Thursday, January 14, 2010

Tips from the Trip

We certainly have learned a few things along the way.  Here’s what we think would be good to look into and know if you want to do this too.

Campervans/Holiday Parks:

Check on picking up the campervan in Christchurch and dropping it off in Auckland.  Most people do the opposite, so the rental companies are desperate to get the vans up to Auckland.  One kiwi told us they were able to get one for $1/day and the company paid for the ferry crossing.

Know the size of the “bed” that’s in the campervan.  We were 1 foot longer than the bed and had to come up with some kiwi ingenuity to lengthen the bed.  It took us about 5 nights to get it just right, but in the end we had a bed that did not change = sleeping better.

Consider your use of Holiday Parks when considering what amenities you “need” in the campervan.  We chose to get a toilet and shower in our van, but never used it because of the holiday parks.  The parks we went to came with complete kitchens and laundry facilities.  Nearly every park had picnic tables between the campsites, so you may want to think before you rent those table and chairs, especially if the van has an interior set of table and chairs.

With the group traveling at the same time we were – showers were easily available at 7 am.  At 8 am, we could wait in line.

Wifi is variable from site to site.  You are going to pay for it wherever you go.  If all you want to do is check e-mail that can easily be done without having a computer.  There are internet cafes in the holiday parks and in any medium sized town.

We had to clean the campervan to turn it in.  You may want to give yourself a whole day to just deal with cleaning, turning in, getting to the airport. 


Credit and debit cards are accepted nearly everywhere.  American Express was good just as often as it is at home – just make sure you do have a Mastercard or Visa.

If it is a credit card, they will want to see the signature on the back of the card and will likely watch as you sign it.  So just keep the card out after you swipe it.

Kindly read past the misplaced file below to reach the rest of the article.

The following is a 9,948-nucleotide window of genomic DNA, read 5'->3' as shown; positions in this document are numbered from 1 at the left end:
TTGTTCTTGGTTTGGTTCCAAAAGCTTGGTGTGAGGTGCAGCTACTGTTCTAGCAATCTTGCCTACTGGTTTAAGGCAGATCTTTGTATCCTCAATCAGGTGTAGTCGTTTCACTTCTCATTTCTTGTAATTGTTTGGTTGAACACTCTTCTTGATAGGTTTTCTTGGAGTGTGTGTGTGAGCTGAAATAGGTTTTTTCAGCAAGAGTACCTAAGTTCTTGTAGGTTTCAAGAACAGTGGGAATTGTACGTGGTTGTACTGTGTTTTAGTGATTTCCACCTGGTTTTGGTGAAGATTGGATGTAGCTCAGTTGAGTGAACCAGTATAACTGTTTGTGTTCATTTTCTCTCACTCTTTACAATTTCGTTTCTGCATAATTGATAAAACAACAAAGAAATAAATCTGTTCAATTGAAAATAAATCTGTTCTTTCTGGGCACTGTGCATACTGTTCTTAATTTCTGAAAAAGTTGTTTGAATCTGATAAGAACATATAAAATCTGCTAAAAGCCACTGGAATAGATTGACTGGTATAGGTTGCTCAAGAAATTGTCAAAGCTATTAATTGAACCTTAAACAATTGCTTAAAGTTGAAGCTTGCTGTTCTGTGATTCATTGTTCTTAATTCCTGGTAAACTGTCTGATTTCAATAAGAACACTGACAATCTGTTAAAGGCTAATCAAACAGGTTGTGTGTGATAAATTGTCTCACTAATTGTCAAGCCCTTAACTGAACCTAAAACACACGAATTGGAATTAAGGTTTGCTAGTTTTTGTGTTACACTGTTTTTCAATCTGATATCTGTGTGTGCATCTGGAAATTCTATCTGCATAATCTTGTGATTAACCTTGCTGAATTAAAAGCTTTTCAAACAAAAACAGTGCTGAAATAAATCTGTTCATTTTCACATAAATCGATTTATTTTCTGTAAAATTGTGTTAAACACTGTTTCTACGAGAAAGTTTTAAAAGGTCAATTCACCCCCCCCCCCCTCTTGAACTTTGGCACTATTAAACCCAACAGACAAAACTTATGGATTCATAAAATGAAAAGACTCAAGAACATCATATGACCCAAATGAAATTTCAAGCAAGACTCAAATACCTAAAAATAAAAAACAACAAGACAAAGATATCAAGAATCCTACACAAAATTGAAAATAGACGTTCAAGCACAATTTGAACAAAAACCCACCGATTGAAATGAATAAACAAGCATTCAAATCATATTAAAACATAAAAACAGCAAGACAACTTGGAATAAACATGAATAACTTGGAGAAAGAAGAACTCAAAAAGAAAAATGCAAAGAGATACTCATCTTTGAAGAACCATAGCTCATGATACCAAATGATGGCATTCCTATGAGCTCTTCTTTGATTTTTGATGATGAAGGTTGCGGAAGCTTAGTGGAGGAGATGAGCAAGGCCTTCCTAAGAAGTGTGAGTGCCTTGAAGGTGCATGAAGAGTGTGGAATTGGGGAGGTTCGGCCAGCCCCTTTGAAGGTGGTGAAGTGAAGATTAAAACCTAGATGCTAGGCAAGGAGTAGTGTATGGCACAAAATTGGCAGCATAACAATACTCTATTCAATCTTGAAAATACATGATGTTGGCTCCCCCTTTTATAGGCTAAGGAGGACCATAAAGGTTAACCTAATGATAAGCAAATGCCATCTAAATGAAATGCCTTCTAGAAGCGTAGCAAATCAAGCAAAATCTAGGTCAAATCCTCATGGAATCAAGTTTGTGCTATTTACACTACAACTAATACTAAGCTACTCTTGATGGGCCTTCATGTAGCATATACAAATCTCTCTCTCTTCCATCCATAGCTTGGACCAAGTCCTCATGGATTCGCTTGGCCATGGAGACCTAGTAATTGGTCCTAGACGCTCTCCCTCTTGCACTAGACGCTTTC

Tipping is not expected in New Zealand.  If you use a credit card for purchasing a meal, there will be nothing on the slip for adding a tip – if you so desire.  You may want to have cash handy for that.

Keep coinage – particularly $2 coins – you’ll need them for laundry and the internet.  There was even one place that had “chill lockers” for $1/day instead of a big fridge.


Many, many of the places you will want to call use toll free numbers (free phone).  If you do not have a international cellphone, you can readily call free phone numbers from anywhere.  You can also get a prepaid phone card from Telecom.  There are phone booths all over the place also – especially at holiday parks.  Note – holiday parks will make your reservations for the next holiday park in the same franchise. That eliminated most of the phone  calls we would have made.


USE THEM.  They are everywhere.  They are helpful.  They are friendly.  They are patient.  They will help you navigate all the options to make your decision.  They will make the reservations for you = eliminate more phone calls.

If you book more than one tour with the same company, you may get a 10% discount.  We found this through an I-Site. 

Global Positioning System/Maps:

Highly recommend it.  Get it updated for New Zealand.  It’s particularly handy if you are looking for gas stations or grocery stores that are not on maps.  I wouldn’t recommend always following it blindly.  If it’s taking you off the main state highway, consider why and if that’s really what you want to do.  You could end up on a gravel road that will add hours to your drive.